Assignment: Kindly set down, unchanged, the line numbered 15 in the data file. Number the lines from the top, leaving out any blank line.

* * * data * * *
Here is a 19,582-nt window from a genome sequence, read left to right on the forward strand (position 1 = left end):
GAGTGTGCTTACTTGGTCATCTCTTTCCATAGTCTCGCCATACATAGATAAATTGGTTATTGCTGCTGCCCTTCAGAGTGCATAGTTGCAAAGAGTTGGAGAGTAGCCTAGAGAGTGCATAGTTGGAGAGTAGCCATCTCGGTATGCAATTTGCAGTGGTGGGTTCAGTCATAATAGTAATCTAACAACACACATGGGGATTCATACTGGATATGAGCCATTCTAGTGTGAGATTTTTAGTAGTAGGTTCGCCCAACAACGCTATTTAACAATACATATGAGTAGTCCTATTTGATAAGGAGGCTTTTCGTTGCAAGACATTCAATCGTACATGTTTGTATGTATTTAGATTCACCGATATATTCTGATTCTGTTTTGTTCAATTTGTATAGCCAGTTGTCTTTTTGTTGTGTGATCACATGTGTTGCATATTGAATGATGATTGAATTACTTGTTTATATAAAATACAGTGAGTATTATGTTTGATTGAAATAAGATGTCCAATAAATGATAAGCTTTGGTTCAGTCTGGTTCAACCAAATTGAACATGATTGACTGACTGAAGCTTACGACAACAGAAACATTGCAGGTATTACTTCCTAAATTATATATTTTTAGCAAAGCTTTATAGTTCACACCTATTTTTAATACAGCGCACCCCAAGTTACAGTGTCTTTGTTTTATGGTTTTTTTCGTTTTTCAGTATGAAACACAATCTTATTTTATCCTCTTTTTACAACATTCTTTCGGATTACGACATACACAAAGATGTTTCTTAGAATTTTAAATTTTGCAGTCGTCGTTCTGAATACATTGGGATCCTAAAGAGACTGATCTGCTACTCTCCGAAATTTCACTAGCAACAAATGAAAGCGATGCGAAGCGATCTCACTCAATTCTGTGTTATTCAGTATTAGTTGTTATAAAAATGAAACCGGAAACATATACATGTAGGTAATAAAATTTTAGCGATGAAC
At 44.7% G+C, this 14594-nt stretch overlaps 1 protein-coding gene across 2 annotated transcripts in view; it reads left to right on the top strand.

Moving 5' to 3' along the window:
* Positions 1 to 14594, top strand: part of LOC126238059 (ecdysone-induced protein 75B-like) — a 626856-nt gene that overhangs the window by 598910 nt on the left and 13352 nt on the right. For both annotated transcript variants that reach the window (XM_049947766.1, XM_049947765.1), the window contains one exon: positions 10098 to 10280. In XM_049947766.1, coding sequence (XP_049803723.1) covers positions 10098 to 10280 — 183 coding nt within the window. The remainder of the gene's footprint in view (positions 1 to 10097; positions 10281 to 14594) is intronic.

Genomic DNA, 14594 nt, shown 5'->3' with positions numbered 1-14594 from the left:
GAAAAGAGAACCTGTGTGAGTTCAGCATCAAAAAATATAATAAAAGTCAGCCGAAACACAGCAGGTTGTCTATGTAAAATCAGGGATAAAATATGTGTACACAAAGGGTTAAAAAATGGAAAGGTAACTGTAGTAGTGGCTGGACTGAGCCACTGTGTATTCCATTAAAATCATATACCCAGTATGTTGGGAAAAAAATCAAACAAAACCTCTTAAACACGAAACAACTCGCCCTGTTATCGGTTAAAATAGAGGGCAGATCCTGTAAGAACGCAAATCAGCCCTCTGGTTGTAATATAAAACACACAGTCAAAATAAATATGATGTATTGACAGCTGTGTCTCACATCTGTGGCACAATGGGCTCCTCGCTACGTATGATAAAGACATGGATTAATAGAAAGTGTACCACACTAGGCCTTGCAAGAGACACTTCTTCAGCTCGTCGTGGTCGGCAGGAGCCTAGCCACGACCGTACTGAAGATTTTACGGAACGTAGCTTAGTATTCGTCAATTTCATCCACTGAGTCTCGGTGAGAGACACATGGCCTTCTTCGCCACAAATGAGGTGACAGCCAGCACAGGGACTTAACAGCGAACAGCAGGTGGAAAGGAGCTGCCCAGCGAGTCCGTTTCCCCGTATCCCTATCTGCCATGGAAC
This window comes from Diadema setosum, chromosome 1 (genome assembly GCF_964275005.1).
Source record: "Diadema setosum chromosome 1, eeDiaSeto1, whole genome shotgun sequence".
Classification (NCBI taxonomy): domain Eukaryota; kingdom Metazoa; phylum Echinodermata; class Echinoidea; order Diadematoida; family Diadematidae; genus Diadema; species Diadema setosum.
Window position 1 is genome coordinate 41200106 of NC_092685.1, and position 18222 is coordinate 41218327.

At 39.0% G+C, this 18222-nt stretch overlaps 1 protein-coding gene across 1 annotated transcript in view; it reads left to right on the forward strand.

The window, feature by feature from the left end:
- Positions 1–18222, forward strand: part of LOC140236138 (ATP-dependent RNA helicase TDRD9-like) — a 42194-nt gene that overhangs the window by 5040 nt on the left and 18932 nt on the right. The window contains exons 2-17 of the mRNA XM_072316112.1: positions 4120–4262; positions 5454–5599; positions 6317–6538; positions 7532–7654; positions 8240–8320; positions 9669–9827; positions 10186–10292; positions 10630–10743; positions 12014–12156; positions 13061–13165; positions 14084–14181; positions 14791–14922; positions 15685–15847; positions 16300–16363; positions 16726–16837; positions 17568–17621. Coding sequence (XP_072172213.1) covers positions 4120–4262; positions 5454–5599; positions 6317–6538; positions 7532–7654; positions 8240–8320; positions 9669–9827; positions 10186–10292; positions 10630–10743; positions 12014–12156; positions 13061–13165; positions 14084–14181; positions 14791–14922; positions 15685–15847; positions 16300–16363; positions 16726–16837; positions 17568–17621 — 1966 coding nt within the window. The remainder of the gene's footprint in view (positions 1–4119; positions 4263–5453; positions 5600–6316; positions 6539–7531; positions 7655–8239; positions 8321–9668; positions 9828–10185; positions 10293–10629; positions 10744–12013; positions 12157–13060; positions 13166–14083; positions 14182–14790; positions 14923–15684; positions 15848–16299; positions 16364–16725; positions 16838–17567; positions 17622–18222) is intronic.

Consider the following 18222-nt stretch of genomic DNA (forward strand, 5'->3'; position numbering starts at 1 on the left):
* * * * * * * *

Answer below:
Consider the following 18222-nt stretch of genomic DNA (forward strand, 5'->3'; position numbering starts at 1 on the left):